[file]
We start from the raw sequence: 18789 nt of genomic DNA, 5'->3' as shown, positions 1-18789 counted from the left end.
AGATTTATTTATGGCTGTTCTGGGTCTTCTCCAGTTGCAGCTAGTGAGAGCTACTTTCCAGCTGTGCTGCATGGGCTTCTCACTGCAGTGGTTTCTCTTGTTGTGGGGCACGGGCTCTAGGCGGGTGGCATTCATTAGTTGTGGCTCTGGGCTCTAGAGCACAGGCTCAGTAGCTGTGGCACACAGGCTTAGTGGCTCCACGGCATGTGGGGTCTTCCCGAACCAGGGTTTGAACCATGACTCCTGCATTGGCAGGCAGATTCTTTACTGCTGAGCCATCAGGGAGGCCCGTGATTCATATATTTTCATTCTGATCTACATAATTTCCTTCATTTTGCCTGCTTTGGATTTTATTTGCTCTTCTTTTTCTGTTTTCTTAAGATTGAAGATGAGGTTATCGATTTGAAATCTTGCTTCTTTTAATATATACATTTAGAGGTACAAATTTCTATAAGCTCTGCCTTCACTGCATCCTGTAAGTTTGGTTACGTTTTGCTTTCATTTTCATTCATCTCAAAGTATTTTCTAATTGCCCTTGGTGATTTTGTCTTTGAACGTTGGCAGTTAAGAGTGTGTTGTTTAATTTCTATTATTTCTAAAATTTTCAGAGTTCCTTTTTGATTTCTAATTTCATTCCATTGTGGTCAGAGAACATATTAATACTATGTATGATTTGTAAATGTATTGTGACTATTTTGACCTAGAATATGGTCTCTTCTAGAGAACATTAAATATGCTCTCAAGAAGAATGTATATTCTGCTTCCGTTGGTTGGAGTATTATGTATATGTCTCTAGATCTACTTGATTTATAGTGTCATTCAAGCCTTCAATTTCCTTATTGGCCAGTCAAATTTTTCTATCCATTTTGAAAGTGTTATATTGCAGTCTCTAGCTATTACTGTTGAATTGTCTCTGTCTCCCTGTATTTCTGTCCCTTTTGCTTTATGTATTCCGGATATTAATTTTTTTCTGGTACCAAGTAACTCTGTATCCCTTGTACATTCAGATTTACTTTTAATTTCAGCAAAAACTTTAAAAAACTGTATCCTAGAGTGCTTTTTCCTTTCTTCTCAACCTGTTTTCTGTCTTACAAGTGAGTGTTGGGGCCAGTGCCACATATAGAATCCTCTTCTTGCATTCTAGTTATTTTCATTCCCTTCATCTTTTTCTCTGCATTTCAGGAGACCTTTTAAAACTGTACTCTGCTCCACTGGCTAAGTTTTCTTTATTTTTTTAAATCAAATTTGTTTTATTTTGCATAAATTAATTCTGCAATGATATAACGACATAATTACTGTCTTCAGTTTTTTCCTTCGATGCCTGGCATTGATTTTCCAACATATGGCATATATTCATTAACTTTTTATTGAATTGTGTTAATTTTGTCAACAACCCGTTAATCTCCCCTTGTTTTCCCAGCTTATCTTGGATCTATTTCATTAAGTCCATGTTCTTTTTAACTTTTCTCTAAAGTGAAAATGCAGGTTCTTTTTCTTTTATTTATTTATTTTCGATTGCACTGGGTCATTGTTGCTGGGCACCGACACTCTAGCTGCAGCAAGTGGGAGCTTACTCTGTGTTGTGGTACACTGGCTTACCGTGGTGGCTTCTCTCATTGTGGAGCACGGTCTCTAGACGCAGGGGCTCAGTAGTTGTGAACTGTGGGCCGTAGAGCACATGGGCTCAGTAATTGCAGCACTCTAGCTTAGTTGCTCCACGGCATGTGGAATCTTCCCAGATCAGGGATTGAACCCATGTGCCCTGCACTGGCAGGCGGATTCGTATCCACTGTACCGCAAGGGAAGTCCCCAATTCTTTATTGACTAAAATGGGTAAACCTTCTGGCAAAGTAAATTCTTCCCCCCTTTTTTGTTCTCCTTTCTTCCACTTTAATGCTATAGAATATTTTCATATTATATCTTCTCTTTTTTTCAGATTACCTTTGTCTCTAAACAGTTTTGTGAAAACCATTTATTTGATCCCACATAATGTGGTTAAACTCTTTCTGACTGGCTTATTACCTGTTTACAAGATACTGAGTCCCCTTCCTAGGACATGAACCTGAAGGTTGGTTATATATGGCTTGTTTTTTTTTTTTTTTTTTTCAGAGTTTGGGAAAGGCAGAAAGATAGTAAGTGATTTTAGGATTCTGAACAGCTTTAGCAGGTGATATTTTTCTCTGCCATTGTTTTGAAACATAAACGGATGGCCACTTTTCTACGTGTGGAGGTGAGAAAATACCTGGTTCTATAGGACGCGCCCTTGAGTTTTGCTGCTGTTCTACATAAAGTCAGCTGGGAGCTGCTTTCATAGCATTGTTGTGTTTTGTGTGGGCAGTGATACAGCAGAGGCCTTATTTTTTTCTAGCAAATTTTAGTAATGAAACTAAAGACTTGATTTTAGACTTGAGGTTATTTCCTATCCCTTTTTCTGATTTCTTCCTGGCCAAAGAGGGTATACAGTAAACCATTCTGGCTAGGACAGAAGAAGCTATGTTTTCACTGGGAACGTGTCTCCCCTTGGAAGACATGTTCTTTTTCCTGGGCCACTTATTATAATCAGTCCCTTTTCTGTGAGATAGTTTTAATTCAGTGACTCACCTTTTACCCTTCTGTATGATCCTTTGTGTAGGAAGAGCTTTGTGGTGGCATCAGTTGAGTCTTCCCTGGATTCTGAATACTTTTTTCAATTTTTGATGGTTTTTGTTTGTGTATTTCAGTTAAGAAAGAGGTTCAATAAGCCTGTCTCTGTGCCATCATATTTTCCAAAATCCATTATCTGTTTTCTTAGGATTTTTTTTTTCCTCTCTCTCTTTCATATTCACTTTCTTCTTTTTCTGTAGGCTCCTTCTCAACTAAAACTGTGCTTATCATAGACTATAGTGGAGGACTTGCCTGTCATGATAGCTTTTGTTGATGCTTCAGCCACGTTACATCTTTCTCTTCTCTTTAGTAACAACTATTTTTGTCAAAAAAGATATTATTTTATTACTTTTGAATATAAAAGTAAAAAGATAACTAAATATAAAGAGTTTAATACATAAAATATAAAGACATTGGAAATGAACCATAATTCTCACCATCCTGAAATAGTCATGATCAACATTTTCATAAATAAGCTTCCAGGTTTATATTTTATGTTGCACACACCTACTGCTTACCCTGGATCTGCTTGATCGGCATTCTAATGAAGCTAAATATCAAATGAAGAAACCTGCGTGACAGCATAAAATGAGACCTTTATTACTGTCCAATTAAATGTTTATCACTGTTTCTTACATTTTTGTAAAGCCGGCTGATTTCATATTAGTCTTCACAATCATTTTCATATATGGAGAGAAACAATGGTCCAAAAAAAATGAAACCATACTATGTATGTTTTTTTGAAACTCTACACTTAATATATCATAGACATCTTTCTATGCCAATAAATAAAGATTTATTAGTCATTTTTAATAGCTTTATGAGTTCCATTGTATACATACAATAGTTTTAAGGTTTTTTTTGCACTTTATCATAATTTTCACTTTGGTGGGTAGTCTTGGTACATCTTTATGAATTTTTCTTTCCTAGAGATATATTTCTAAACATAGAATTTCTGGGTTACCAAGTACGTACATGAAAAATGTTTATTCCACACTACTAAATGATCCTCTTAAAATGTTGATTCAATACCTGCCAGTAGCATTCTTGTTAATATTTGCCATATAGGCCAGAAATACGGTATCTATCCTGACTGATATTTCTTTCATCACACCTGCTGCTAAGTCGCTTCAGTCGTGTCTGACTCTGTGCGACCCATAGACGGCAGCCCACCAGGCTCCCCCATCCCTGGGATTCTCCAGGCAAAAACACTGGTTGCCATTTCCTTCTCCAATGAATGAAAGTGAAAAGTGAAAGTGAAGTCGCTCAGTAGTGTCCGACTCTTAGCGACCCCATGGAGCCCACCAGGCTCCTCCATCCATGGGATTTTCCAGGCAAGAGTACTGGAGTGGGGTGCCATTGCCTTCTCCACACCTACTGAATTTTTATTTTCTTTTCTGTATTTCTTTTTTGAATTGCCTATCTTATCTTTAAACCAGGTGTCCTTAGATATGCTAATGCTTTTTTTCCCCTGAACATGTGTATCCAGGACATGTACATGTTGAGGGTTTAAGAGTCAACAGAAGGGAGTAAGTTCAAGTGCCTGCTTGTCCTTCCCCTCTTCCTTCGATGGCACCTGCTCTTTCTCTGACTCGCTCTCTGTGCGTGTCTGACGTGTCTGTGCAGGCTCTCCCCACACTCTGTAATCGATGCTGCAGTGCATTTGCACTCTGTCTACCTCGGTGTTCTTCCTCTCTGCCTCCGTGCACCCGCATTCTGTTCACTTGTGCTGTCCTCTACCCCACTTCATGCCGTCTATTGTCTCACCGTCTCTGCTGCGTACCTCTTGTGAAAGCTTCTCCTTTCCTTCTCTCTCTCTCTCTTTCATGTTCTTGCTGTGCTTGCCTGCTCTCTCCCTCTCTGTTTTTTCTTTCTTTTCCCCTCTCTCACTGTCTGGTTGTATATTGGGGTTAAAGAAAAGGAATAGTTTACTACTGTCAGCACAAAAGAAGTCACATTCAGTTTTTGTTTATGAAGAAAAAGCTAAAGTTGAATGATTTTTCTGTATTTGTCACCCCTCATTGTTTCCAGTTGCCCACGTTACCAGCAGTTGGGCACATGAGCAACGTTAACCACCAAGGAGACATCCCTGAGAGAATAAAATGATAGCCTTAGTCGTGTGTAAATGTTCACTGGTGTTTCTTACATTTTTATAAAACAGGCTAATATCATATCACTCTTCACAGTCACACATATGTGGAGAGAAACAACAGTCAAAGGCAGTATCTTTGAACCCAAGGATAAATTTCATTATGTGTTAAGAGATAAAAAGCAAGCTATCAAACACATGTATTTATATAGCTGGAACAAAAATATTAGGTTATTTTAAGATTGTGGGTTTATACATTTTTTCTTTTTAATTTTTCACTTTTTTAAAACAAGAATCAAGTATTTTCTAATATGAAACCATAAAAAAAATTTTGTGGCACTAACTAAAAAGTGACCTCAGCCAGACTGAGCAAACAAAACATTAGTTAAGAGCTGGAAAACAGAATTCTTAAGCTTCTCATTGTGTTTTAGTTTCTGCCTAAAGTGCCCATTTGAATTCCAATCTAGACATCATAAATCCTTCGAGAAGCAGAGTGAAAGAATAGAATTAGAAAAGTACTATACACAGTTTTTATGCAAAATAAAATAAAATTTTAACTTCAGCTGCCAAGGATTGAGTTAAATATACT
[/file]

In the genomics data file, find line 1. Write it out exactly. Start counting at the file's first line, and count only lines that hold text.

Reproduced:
We start from the raw sequence: 18789 nt of genomic DNA, 5'->3' as shown, positions 1-18789 counted from the left end.